Chicago Bears: underrates Khalil Mack on ‘top edge rushers’ list

Chicago Bears (Photo by Jonathan Daniel/Getty Images)
Chicago Bears (Photo by Jonathan Daniel/Getty Images) /

Chicago Bears star Khalil Mack was ranked No. 4 on’s “top edge rushers” list. There’s a case that he was a bit underrated in that spot.

Just two seasons ago, Khalil Mack and the Chicago Bears ensured that every dropback was akin to that of a horror film for opposing quarterbacks and skill position players. In fact, if you were making a highlight reel for his historic 2018-19 campaign — one that included six forced fumbles and five pressures per game — you’d likely use horror music.

For long stretches of this past season, offensive schemes dialed-in on containing Mack’s game-breaker ability ensured that this time around, a 2019-20 highlight reel would probably feature elevator music instead.

After what turned out to be in some ways, a down season for the three-time All-Pro star, experts across the league have dropped Mack down a peg or two on their “top edge rushers” lists,’s Bucky Brooks included.

In an article discussing everything from Joe Burrow’s potential impact in Year 1 to Isaiah Simmons’ role in Arizona, Brooks took to discussing the top five edge rushers and ranked Khalil Mack No. 4. Here was his rationale:

"“No. 52’s sack total was down in 2019 — 8.5, the lowest total since his rookie season — but he still created plenty of disruption off the edge. Mack has 21 sacks and 11 forced fumbles in 30 games with the Chicago Bears. He employs a power-based game that creates headaches for offensive tackles lacking balance, body control and anchor ability.”"

The three edge-rushers ahead of Mack? Danielle Hunter of the Minnesota Vikings, Cameron Jordan of the New Orleans Saints and Chandler Jones of the Arizona Cardinals.

This isn’t in any way, shape or form a means of discrediting Brooks’ article. It had tons of strong information. But one might be misguided in thinking that Hunter and Jones had similar or even close-to-similar circumstances in their respective jobs, and that’s not necessarily the case.

Barring a drastic change over the final month of last season, statistics point to Mack having much more reinforcement preventing him from chalking up better win rate percentages as an edge rusher. ESPN Analytics writer Seth Walder put out a chart explaining the correlation between pass-rushers’ success vs. the rate at which they were double-teamed.

Take note of how Mack was double-teamed on over one-fifth of those rushes. The further you are in that upper-right, the better (say hello to Robert Quinn, too). Mack was among the best, putting in superior numbers to Hunter and Jones.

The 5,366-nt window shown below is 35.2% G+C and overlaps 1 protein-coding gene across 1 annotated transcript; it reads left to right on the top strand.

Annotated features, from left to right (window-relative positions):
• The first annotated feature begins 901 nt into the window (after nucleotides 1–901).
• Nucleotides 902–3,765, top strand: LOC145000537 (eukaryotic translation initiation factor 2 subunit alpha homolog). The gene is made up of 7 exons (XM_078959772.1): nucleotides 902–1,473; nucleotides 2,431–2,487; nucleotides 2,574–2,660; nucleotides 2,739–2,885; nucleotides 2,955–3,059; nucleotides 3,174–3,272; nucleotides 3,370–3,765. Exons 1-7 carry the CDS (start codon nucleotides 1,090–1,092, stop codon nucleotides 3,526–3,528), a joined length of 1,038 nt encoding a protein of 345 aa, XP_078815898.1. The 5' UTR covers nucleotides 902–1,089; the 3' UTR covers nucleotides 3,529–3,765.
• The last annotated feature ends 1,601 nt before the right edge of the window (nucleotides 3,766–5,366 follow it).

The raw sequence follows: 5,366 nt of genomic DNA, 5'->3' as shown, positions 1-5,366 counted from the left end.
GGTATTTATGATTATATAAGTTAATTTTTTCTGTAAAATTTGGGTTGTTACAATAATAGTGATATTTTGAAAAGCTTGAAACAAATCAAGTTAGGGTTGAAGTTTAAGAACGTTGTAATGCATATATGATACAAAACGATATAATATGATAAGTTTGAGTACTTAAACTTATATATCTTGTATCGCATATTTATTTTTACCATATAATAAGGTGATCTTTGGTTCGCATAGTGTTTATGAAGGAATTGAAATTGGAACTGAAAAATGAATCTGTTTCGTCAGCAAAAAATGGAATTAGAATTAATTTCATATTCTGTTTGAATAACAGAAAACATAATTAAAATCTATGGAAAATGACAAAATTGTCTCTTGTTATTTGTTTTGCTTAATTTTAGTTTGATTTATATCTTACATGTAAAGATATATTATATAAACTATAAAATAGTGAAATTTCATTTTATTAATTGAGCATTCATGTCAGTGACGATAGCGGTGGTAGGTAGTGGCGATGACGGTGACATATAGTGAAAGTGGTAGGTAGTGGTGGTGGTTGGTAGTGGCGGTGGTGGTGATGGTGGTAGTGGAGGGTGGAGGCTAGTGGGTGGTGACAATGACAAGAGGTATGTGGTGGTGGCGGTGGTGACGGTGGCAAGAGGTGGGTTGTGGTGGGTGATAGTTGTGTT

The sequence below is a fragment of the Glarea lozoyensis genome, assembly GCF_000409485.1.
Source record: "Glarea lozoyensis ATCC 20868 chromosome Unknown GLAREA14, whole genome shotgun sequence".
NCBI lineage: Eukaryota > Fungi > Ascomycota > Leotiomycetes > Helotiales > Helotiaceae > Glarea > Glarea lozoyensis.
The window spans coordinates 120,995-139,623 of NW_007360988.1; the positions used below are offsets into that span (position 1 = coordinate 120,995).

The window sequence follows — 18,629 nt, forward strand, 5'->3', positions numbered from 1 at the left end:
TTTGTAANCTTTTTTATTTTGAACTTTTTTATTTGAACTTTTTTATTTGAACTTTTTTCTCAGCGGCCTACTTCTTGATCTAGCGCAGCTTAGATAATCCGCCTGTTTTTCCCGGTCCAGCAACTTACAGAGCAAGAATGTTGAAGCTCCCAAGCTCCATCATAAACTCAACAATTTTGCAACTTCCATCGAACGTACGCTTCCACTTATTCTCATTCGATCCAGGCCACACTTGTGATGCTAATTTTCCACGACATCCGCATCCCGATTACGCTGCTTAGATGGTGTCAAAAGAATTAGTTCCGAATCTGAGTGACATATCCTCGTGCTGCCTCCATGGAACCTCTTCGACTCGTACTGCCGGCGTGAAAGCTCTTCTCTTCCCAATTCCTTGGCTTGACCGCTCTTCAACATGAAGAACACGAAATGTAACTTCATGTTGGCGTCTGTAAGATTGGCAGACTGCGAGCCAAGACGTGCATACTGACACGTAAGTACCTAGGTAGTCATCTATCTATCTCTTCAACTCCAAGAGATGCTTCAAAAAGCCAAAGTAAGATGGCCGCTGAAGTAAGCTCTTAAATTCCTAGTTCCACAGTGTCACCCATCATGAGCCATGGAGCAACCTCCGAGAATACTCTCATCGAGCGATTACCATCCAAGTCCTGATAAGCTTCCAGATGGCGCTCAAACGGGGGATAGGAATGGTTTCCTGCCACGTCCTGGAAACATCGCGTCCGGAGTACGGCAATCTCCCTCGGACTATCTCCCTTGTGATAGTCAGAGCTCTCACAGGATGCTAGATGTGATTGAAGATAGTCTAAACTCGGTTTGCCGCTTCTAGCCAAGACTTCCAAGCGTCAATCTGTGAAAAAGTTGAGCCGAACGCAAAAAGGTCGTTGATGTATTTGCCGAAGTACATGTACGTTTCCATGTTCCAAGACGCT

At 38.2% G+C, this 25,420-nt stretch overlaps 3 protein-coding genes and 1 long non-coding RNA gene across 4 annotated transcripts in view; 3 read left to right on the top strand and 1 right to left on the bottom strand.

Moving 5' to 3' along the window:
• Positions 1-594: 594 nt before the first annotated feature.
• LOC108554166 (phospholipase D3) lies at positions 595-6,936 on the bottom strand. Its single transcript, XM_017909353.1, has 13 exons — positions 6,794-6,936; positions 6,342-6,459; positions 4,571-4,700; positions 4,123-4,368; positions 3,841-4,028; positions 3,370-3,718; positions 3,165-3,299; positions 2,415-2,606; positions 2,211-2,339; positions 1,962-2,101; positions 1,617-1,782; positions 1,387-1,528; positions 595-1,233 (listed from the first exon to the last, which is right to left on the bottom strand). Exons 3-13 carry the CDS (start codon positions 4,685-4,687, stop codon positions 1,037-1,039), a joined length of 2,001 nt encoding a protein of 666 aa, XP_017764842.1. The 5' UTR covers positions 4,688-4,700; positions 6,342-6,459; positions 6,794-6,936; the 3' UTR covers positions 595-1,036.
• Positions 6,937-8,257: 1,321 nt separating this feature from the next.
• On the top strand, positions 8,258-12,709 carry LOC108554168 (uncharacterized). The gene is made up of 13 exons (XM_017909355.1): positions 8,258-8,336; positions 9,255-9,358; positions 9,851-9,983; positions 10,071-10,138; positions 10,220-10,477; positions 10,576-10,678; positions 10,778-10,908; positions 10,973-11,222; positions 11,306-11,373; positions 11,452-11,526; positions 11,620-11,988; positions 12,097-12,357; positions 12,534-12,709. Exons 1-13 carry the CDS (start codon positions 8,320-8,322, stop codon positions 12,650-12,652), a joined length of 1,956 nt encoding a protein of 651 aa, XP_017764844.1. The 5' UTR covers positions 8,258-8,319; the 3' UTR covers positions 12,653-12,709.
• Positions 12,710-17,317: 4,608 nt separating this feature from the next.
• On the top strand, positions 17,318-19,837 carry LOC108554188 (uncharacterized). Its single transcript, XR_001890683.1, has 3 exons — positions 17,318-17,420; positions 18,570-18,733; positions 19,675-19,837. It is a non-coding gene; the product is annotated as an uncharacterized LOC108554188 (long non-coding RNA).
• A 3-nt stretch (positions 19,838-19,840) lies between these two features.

For all the flack Chicago Bears’ fans direct Matt Nagy’s way, it was inspiring to see that he, and higher-up analysts noticed the reason for Mack’s lower sack total.

"“He may even be more dominant for that fact of the amount of attention that he’s getting,” Nagy said after Chicago’s 19-14 win over the Giants on Nov. 24.Mack draws a crowd, that’s for sure. The former NFL Defensive Player of the Year has had to fend off an endless stream of double- and triple-teams during the Bears’ midseason slide."

2019-20 marked the first time since Mack’s rookie season with the Raiders that his PFF grade dipped below 90.0, and it was also the fewest pressures he’s generated since then. But it seems as though it’s easy to accept matter-of-fact statistics without understanding why.

Last season, Mack ran the “hit the bag” drill literally during games last year, first getting past two linemen, and then having running backs prepared to “chip” him with a block. Mack saw those “chip blocks” 58 times a season ago, third in the NFL. Jones, the No. 1 ranked edge rusher, wasn’t among the top 10.

Take a glance at this for yourself. Look at how the Oakland Raiders defended against Mack’s skills in last season’s game in London. Trent Brown, at 6-foot-8, 359-pounds, shouldn’t need an extra man to help him block a car, let alone a pro football player.

If I’m Khalil Mack, I’m getting this picture framed on a wall somewhere.

What you see is that teams are willing to expend tons of resources to keep Mack from laying a finger on their quarterbacks. It shouldn’t come as a surprise that quarterbacks had to get the ball out so quickly against them.

More. 4 Bears whose jobs are on the line. light

In any case, the Chicago Bears should be well-equipped to make better use of Mack’s gravitational pull and impact this upcoming season. And sticking to the horror film theme, Mack’s likely to give his best Michael Myers impression this year. Expect a resurgent year, and one worthy of a return to the NFL’s All-Pro team for a player with his work ethic.